While deep learning’s biggest successes in computer vision rely on massive datasets consisting of labeled images, it’s often costly or infeasible to acquire and annotate such voluminous data in practice. One promising solution is to train models on synthetic data, for which we know the true labels, and then deploy these models in real-world scenarios.¬† Unfortunately, supervised learning techniques perform poorly when training and test distributions diverge. The subtle differences between real and synthetic data significantly degrade performance. To learn models without real-world labels, we propose a two-part solution: (i) we employ a synthetic renderer, capable of generating large amounts of realistically varying synthetic images; and (ii) we propose a domain adaptation strategy to bridge the gap between synthetic and real images. By mixing synthetic and real data in each minibatch during training, we improve the test accuracy for object classification tasks. Finally, we propose the Mixed-Reality Generative Adversarial Network (MrGAN) which iteratively maps between synthetic and real data via a multi-stage, iterative process. The result of the optimization is a shared space into which both real and synthetic images can be mapped. After training in the shared space, our models generalize better (from synthetic) to real data. We validate the advantages of using synthetic data and MrGANs on our CIFAR-based datasets for domain adaptation. Using both synthetic data and MrGANs, we achieve an improvement of 8.85\% in test accuracy.

T. Nguyen, H. Chen, Z. C. Lipton, L. Dirac, S. Soatto, A. Anandkumar. Learning Image Classifiers from (Limited) Real and (Abundant) Synthetic Data. Submitted, 2018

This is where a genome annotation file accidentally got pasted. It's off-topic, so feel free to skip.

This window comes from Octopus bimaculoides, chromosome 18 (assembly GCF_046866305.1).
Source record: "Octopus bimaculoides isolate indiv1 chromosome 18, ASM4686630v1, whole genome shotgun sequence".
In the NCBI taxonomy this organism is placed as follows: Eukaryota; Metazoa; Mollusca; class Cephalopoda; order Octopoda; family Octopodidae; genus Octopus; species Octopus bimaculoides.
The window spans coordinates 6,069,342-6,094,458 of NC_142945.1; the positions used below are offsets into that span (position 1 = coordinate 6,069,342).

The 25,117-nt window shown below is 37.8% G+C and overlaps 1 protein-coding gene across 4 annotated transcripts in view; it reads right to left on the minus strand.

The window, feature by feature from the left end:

A Probabilistic Framework for Deep Learning

A grand challenge in machine learning is the development of computational algorithms that match or outperform humans in perceptual inference tasks that are complicated by nuisance variation. For instance, visual object recognition involves the unknown object position, orientation, and scale in object recognition while speech recognition involves the unknown voice pronunciation, pitch, and speed. Recently, a new breed of deep learning algorithms have emerged for high-nuisance inference tasks that routinely yield pattern recognition systems with near- or super-human capabilities. But a fundamental question remains: Why do they work? Intuitions abound, but a coherent framework for understanding, analyzing, and synthesizing deep learning architectures has remained elusive. We answer this question by developing a new probabilistic framework for deep learning based on the Deep Rendering Model: a generative probabilistic model that explicitly captures latent nuisance variation. By relaxing the generative model to a discriminative one, we can recover state-of-the-art deep convolutional neural networks, providing insights into their successes and shortcomings, as well as a principled route to their improvement.